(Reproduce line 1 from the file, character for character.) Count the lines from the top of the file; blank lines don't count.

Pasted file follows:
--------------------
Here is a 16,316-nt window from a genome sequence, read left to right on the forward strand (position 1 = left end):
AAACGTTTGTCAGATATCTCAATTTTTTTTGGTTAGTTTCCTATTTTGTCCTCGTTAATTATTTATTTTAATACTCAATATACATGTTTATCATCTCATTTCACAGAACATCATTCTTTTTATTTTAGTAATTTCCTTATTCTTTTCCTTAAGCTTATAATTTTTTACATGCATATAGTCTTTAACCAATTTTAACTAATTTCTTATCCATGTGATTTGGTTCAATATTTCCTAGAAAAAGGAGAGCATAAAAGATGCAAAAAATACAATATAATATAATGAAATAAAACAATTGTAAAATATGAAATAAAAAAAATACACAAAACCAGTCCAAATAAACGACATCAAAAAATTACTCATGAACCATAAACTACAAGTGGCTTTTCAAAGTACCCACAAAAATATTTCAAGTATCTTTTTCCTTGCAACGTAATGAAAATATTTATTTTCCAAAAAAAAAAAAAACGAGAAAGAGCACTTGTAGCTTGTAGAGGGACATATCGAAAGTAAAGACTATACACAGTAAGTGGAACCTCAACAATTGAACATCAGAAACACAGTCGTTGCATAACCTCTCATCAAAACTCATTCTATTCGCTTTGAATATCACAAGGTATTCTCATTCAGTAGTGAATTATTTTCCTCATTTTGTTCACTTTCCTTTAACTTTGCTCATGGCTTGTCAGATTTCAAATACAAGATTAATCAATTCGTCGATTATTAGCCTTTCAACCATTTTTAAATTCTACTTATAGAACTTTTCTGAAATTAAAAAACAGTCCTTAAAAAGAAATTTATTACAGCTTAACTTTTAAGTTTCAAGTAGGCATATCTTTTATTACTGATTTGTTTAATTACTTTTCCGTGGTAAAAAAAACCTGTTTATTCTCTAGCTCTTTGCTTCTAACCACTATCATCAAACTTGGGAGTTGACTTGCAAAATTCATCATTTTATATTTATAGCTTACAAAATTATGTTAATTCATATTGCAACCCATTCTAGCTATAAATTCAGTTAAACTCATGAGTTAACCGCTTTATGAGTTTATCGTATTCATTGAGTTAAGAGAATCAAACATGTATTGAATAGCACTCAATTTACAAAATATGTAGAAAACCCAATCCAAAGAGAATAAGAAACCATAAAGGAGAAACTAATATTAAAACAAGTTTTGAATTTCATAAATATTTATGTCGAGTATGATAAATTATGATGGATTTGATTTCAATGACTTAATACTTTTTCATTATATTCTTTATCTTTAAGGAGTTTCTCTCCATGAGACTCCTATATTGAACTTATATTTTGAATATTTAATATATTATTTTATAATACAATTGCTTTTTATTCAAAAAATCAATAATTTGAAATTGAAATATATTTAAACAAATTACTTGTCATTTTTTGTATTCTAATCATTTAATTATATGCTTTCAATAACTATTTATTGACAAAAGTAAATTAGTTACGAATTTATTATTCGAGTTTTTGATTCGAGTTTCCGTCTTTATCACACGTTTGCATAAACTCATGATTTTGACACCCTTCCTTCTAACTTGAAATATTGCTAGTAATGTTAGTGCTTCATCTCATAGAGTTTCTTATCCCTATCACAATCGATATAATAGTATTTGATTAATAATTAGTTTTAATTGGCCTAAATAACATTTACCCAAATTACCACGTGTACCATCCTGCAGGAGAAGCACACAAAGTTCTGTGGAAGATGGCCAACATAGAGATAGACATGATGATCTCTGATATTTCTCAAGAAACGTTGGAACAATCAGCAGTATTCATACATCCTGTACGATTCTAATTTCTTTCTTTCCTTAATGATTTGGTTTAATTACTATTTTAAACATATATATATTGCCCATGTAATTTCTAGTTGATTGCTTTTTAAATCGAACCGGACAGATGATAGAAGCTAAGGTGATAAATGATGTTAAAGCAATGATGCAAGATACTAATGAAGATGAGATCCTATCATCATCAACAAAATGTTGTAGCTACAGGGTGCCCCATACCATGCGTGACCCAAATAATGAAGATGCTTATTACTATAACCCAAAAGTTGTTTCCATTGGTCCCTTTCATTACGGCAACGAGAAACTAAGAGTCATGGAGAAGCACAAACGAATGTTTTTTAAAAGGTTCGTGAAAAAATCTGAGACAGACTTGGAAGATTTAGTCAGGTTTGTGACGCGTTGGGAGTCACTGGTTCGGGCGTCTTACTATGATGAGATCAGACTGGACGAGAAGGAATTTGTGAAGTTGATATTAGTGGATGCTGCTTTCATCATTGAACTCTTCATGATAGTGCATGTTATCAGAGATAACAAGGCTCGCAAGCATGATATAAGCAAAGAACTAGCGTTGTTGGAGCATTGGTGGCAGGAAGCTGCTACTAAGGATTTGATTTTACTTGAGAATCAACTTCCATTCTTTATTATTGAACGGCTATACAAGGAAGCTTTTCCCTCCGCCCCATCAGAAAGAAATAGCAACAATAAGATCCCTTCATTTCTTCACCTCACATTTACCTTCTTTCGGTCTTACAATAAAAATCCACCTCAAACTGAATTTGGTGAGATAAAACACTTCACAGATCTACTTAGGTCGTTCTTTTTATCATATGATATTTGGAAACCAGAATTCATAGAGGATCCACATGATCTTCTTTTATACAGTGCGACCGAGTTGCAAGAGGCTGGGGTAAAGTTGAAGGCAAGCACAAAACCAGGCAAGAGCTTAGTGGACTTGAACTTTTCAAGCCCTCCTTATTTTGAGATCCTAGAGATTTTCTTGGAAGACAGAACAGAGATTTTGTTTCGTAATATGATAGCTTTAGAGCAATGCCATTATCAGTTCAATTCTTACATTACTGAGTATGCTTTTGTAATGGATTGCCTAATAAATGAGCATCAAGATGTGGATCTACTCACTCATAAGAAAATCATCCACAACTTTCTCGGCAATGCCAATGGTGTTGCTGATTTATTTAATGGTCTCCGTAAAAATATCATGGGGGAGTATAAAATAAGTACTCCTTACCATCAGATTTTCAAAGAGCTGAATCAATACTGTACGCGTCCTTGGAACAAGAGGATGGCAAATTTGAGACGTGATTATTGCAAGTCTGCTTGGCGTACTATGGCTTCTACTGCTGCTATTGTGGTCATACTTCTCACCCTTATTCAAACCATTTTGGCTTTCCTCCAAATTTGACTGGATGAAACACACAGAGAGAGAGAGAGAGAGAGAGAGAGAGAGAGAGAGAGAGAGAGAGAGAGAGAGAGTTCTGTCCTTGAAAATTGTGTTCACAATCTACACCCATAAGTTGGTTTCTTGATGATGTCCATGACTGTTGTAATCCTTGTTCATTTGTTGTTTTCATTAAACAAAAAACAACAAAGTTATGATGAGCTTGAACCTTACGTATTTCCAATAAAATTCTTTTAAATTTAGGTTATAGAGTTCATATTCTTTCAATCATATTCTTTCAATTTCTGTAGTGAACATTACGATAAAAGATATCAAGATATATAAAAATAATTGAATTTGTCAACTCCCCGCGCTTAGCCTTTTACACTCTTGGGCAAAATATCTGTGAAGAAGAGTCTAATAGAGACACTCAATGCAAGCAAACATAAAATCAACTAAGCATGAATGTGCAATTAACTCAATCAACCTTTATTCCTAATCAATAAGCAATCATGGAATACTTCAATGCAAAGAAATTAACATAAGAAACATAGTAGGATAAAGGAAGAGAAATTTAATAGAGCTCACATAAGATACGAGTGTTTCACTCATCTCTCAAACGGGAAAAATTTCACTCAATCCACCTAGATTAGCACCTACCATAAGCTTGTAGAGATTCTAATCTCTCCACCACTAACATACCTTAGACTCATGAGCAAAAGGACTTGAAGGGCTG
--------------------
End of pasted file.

Here is a 16,316-nt window from a genome sequence, read left to right on the forward strand (position 1 = left end):